Thomas N. DeWolf
My first thought when I heard the voice shout out “You lie!” during President Obama’s speech before Congress last week was that whichever kook had been so inappropriate was surely being escorted out from the spectator’s gallery by security officials posthaste.
Like everyone else, I learned the next morning that it was a U.S. Congressman from South Carolina who had been so rude. Then several days later Jimmy Carter said on NBC that “an overwhelming portion of the intensely demonstrated animosity toward President Barack Obama is based on the fact that he is a black man.”
Is racism really at play here?
Some have pointed out that Rep. Joe Wilson was one of only seven South Carolina State senators to vote in favor of continuing to fly the Confederate flag over the state house in 2000 and that he said at the time, “The Southern heritage, the Confederate heritage is very honourable.”
But whether Joe Wilson’s shout out was race-based or simply a thoughtless disconnect between his brain and his mouth isn’t as important as the symbolic implication of his act. Due to his position of influence what he says and does carries far more import than that of a teabag protester carrying a sign among many at a political rally.
“When the tenor of the opposition is draped in racial animosity healthy debate gives way to irrationality.”
When someone like Rep. Wilson shouts out disrespectfully at the President in that particular setting it encourages the racist views of others; of those who harbor long-held attitudes of white supremacy and believe Wilson should have said “You lie, boy“–the epithet that reminded generations of African Americans of their “place.”
When Rush Limbaugh says “[I]n Obama’s America, the white kids now get beat up with the black kids cheering” or Glenn Beck says, “This guy is, I believe, a racist”, due to their positions of influence they encourage those whose opposition to Obama is based in racism.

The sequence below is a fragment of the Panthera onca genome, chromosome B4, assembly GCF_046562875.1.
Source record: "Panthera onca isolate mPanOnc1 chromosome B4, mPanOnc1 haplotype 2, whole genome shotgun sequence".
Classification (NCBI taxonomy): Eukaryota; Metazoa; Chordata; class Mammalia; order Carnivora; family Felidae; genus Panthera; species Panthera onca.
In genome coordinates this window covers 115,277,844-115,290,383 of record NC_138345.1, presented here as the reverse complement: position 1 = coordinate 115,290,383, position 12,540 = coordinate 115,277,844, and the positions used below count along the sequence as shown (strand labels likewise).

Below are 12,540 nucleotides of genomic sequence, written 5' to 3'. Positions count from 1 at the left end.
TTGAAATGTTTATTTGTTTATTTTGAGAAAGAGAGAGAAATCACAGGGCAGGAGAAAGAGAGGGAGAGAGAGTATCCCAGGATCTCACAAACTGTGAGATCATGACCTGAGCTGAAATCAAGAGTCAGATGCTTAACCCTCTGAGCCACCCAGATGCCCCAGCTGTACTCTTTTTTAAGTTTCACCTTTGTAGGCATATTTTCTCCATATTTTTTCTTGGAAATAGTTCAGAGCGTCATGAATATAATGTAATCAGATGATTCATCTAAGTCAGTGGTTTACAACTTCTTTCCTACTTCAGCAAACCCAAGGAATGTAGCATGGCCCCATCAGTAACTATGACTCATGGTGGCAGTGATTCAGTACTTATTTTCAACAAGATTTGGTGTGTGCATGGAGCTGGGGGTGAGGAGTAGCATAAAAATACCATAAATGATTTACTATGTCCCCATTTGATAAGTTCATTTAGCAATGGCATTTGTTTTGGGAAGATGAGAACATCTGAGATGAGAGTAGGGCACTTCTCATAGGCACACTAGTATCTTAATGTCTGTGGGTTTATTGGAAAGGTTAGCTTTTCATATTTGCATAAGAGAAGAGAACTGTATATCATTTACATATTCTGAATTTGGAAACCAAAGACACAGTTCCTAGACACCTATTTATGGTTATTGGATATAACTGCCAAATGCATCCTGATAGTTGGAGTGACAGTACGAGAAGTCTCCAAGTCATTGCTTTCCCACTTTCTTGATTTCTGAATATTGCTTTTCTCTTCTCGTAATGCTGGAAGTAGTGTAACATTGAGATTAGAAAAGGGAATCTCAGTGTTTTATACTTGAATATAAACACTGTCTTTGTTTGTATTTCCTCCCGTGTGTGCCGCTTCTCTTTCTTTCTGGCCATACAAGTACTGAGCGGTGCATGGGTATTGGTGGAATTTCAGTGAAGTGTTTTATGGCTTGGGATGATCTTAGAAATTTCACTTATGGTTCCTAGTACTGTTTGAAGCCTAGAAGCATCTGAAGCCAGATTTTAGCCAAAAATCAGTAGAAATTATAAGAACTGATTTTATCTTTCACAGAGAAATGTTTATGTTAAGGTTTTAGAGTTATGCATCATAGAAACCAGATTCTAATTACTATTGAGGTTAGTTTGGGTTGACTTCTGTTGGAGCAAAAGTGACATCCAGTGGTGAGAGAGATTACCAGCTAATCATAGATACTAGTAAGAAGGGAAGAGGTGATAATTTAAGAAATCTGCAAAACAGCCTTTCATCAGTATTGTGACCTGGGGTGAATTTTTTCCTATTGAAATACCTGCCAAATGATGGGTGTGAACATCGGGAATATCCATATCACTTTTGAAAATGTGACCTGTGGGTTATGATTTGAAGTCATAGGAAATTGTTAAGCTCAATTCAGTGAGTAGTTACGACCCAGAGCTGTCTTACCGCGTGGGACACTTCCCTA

Not everyone who opposes Obama’s policies is a racist. There are legitimate reasons to oppose various of Obama’s policies and healthy debate is part of our system. But when the tenor of the opposition is draped in racial animosity healthy debate gives way to irrationality. Reason becomes lost.
So is racism at play here as former President Carter suggests? Of course it is. It is deeply rooted. Racism has been manifested politically over the past half century in The Southern Strategy. Racism is at the core of the resurgence of the Militia movement. And yes, whether it was his intention or not, racism comes into play as a result of Rep. Wilson’s outburst during President Obama’s speech to Congress. Racism is complexly woven into our system and into each of us as individuals. To undo racism we must carefully, and thoughtfully, call it out as Jimmy Carter has done. We must remain aware and vigilant with our language and tone as we frame our arguments on one side or the other in policy debates. And we must hold accountable those who incite others through irrational, emotional, and racialized fear-mongering.
Thank you to the House of Representatives for rebuking Rep. Wilson. And thank you, President Carter, for your wisdom and your courage.
This post also appeared on Beacon Broadside.
Thomas N. DeWolf is the author of Inheriting the Trade: A Northern Family Confronts Its Legacy as the Largest Slave-Trading Dynasty in U.S. History. Tom speaks regularly at schools, conferences, and other events around the country. For further information go to: www.inheritingthetrade.com, where you can also find his Inheriting the Trade blog, where this post originally appeared.